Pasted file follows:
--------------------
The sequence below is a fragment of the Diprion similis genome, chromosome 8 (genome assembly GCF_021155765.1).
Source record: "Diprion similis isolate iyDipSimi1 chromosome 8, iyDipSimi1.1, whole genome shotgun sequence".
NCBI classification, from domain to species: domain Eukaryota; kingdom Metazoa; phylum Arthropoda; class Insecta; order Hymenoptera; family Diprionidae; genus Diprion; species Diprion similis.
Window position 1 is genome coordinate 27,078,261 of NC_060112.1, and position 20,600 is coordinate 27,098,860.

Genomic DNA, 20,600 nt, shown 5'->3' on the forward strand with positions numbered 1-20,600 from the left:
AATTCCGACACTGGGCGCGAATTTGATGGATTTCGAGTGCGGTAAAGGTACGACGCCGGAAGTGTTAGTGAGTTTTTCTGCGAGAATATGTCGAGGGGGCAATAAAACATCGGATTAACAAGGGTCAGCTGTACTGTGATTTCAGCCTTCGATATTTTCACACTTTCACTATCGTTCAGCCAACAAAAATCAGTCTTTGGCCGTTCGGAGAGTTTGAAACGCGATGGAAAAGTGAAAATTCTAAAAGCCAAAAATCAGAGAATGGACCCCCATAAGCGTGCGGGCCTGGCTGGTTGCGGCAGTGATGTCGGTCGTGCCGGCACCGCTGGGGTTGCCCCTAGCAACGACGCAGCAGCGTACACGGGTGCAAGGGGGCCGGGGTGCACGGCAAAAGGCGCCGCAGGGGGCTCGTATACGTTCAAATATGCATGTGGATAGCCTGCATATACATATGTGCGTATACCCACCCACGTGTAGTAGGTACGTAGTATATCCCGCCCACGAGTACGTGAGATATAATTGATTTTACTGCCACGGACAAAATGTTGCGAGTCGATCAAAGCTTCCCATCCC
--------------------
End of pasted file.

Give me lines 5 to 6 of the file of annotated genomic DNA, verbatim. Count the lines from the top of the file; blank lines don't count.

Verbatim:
Genomic DNA, 20,600 nt, shown 5'->3' on the forward strand with positions numbered 1-20,600 from the left:
AATTCCGACACTGGGCGCGAATTTGATGGATTTCGAGTGCGGTAAAGGTACGACGCCGGAAGTGTTAGTGAGTTTTTCTGCGAGAATATGTCGAGGGGGCAATAAAACATCGGATTAACAAGGGTCAGCTGTACTGTGATTTCAGCCTTCGATATTTTCACACTTTCACTATCGTTCAGCCAACAAAAATCAGTCTTTGGCCGTTCGGAGAGTTTGAAACGCGATGGAAAAGTGAAAATTCTAAAAGCCAAAAATCAGAGAATGGACCCCCATAAGCGTGCGGGCCTGGCTGGTTGCGGCAGTGATGTCGGTCGTGCCGGCACCGCTGGGGTTGCCCCTAGCAACGACGCAGCAGCGTACACGGGTGCAAGGGGGCCGGGGTGCACGGCAAAAGGCGCCGCAGGGGGCTCGTATACGTTCAAATATGCATGTGGATAGCCTGCATATACATATGTGCGTATACCCACCCACGTGTAGTAGGTACGTAGTATATCCCGCCCACGAGTACGTGAGATATAATTGATTTTACTGCCACGGACAAAATGTTGCGAGTCGATCAAAGCTTCCCATCCC